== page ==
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3 Keys to Creating a Transgender Inclusive Workplace

“You can judge a society by how it treats its most vulnerable members”, said Mahatma Gandhi. For this week’s #IndustryInsights, we speak with Melissa Griffiths on how to bring the transgender conversation to light in the modern workplace. Businesses can provide an inclusive and safe space for transgender people, who are now the most at risk group within the Lesbian, Gay, Bisexual, Transgender, Queer or Intersex (LGBTQI) community for depression, suicide and mental health issues.

 

The workplace can be an intimidating place for those who identify as transgender, as can be many other areas of their lives. People who feel they can’t bring their authentic selves to work spend more effort and time ‘covering up’, impacting greatly on their mental health, stress levels and productivity, which can be mentally exhausting. One in two LGBTQI Australians have shown to hide their identity in the workplace. It’s 2017 and the transgender conversation in the Australian workplace is still severely underrepresented in public commentary.

 

At Agency Iceberg, we’re firm believers in equal opportunities for all and have seen first hand the stress and emotional toil of what it feels like to be an outsider. The burden of raising transgender awareness and consciousness should not be left to the transgender employee alone, but should be a cohesive effort by the team at large, supported from management down.

 

Melissa Griffiths is an LGBTQI advocate driven by helping transgender people in their journey and is in the works of creating her own foundation. Her mission is to educate employers on gender identity and to raise awareness that LGBTQI people are valuable employees that contribute greatly to a diverse and inclusive workforce.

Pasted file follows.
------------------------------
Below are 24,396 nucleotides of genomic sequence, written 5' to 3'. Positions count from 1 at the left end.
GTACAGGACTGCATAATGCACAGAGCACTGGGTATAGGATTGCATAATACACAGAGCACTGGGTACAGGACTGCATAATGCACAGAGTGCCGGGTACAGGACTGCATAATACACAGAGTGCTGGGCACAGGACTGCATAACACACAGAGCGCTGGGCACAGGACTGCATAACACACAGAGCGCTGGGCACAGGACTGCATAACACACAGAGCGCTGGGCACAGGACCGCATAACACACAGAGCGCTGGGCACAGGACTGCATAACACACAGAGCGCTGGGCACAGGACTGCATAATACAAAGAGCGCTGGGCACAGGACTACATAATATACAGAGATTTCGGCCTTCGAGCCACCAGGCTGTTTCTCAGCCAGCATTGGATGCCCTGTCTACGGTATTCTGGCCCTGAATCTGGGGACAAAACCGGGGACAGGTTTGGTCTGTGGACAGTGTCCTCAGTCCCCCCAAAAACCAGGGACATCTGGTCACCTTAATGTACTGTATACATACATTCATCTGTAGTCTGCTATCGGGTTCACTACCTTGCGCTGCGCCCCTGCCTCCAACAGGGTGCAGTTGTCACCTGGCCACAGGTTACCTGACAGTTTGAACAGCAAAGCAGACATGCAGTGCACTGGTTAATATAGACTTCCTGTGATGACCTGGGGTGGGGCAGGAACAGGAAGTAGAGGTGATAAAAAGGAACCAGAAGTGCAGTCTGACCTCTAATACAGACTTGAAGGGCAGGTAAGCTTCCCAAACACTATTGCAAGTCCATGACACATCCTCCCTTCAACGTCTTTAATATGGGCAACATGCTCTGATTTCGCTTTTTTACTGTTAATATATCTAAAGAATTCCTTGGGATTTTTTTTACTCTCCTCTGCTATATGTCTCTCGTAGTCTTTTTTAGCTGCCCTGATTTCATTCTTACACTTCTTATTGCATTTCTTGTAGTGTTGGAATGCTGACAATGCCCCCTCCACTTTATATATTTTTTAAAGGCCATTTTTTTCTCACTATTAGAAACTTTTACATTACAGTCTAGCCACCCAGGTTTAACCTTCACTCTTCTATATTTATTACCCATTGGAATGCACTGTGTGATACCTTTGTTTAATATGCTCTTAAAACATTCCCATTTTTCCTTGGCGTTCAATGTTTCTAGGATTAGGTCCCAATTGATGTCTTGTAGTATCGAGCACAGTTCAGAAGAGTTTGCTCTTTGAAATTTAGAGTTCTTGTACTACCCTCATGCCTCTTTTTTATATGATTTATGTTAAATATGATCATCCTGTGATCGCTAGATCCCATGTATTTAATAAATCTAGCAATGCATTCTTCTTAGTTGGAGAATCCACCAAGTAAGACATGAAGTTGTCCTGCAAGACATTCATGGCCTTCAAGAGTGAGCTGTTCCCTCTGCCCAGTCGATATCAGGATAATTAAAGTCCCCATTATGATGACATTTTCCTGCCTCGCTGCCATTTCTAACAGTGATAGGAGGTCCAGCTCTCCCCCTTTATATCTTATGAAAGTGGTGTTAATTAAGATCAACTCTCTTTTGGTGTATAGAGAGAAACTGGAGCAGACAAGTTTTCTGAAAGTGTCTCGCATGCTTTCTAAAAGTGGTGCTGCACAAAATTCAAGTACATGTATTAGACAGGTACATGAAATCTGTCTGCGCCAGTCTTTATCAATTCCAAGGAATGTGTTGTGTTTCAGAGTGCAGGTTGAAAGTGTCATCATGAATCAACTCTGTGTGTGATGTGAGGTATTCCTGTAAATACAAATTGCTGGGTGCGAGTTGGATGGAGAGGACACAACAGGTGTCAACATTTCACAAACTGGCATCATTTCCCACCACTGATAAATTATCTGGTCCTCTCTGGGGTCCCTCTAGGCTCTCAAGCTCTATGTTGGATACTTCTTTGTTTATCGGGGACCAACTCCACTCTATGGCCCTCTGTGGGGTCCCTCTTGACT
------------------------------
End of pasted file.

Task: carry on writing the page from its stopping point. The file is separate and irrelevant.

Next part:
The benefits of nurturing a workplace environment that is non threatening to transgender people include fostering openness and stronger relationships with other colleagues and the team at large, improving employee performance by empowering transgender staff to bring their authentic selves to work, and attracting customers who are loyal to socially responsible companies.

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Melissa went through her transition a year ago and since then has had implemented a gender identity policy at Melbourne Racing Club and Victoria Racing Club, where she is a member, to introduce a zero-tolerance approach to discrimination towards people in the transgender community.

 

A workplace can provide a supportive environment for transgender people who often face discrimination and abuse in multiple facets of their lives. When Melissa was going through transition, she would have faced ‘a lot less grief’ if appropriate policies were in place.

 

A workplace that has a diverse and inclusive culture will be far more effective in dealing with the social impacts in their workplace of a transgender person working for them. Having policies and procedures in place helps to protect transgender people and enables them to feel more welcome in the workplace. Here are Melissa’s tips on how to create a transgender friendly, supportive and inclusive workplace:

 

1) Implement a gender identity policy:

Everyone has the right to be treated with respect and courtesy and without harassment in the workplace, where they have a right to work in an environment free from discrimination regardless of the gender they identify with. Having a clear and thoughtful gender identify policy It also presents the business with the opportunity to promote awareness and provide leadership.